Cover Story: Holly Cole
MYSTERIOUS, SEXY, EXCITING and EMOTIONAL
By Cece M. Scott www.cecescott.com
Raised in a creative family, alto soloist, Holly Cole, fell in love with jazz at a very early age. Her father, Leon Cole, a classical pianist, composer and Halifax-based broadcaster, also hosted two popular radio programs on CBC. Her mother, Carolyn Cole, was an arts’ curator in New Brunswick. And her brother (and best friend), Allen, was her co-conspirator in much of her musical journey.
A two-time Juno Award winner, including Best Contemporary Jazz Album for Don’t Smoke in Bed (Holly Cole Trio,1994), and Vocal Jazz Album of the Year for Shade (2004), Cole has also won two Geminis, two Japanese Golden Disc Awards, and is the recipient of the Montreal Jazz Festival’s 2013 Ella Fitzgerald Award.
Cole describes herself as a rebellious, free-spirited teenager, who hit the road at the age of 15 with $20 in her pocket. She hitchhiked from New Brunswick to Boston to visit her brother who was studying at Boston’s Berklee College of Music. “Allen had long hair at the time and so did I,” says Cole. “He was staying in the dorms. He’d go in, give his ID to his friend, who would then come out and give it to me, so I could sneak in. I slept on the floor of Allen’s dorm for weeks. While I was there, I was exposed to this rich culture of jazz music. I was mesmerized by the whole thing.”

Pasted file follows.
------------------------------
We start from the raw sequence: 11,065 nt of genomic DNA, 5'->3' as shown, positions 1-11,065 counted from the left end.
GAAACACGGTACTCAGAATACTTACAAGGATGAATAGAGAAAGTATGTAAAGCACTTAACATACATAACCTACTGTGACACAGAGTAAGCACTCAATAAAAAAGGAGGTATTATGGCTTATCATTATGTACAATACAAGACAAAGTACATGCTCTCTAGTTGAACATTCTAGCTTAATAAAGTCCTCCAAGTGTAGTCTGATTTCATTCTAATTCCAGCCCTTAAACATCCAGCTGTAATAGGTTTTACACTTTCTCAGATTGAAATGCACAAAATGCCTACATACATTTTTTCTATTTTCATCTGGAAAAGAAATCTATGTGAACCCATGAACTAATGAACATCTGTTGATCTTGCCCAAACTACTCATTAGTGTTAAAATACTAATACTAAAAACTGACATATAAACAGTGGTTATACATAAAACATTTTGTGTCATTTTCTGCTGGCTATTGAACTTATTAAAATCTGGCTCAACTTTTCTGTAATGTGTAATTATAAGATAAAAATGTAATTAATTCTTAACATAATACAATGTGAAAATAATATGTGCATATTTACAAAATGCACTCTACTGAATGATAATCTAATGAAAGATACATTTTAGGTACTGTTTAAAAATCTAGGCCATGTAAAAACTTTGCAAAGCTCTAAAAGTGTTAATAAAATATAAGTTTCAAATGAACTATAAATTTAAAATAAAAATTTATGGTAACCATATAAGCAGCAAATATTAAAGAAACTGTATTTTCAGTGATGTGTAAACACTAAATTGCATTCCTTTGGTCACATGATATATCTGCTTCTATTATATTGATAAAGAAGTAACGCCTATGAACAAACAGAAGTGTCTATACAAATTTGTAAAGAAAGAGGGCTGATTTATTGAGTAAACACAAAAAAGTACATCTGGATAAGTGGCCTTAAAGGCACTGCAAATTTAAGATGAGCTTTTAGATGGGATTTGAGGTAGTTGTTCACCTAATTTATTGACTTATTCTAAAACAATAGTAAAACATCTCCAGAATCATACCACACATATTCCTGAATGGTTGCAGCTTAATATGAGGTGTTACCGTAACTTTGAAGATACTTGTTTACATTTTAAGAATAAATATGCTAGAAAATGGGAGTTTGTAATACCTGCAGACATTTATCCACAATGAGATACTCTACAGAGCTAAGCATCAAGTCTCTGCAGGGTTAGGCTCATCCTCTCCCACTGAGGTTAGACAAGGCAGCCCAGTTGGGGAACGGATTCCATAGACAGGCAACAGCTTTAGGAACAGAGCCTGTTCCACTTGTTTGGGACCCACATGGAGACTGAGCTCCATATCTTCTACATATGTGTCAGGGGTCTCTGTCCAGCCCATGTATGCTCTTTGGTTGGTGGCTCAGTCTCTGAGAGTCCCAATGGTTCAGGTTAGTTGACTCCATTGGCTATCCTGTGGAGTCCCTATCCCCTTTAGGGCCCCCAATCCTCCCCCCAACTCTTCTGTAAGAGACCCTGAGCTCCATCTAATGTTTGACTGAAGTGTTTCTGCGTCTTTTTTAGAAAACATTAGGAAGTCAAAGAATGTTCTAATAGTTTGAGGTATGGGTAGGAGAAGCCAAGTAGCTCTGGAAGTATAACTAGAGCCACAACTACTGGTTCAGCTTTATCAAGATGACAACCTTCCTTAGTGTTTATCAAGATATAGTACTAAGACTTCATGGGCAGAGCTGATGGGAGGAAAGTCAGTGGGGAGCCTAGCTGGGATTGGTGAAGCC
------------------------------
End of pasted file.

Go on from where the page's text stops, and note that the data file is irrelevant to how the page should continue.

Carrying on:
For Cole, jazz provided her the freedom to express her individualism. “To me, jazz seemed like classical music for people who were bad, which totally appealed to me,” says Cole, with one of her never-far-from-the surface, smoky laughs.
It was Allen who was responsible for Cole’s first public singing gig. “I was 17 at the time. Allen, who was playing at a local New Brunswick coffee house, called me up on stage. I was so scared that I announced to the audience, ‘OK, I’ll sing, but I have to stand behind my brother.”’
Originally from Fredericton, New Brunswick, Cole and her family spent several years in Nova Scotia, before she, at the age of 19, and Allen (21) moved to Toronto in 1983. Holly was enrolled in Humber College’s vocal jazz program. The improvisation of jazz music appealed to Cole. “I love to interpret songs,” says Cole. “My best friend is subtext, which allows listeners to hear, and to imagine, whatever they want. It’s a subtle thing – sexy, exciting, mysterious, emotional. Subtext is always there. It’s part of my personal life as well.”
Cole has many anecdotes about her and her brother sharing on-stage time, including performances of German cabaret music in the 1980s – A Weill Evening with Allen and Holly Cole, which featured the music of Kurt Weill and Bertolt Brecht. “We performed the show in art spaces and clubs, mostly along Queen Street. We would push an old upright piano onto the stage, and Allen would play and I would sing.”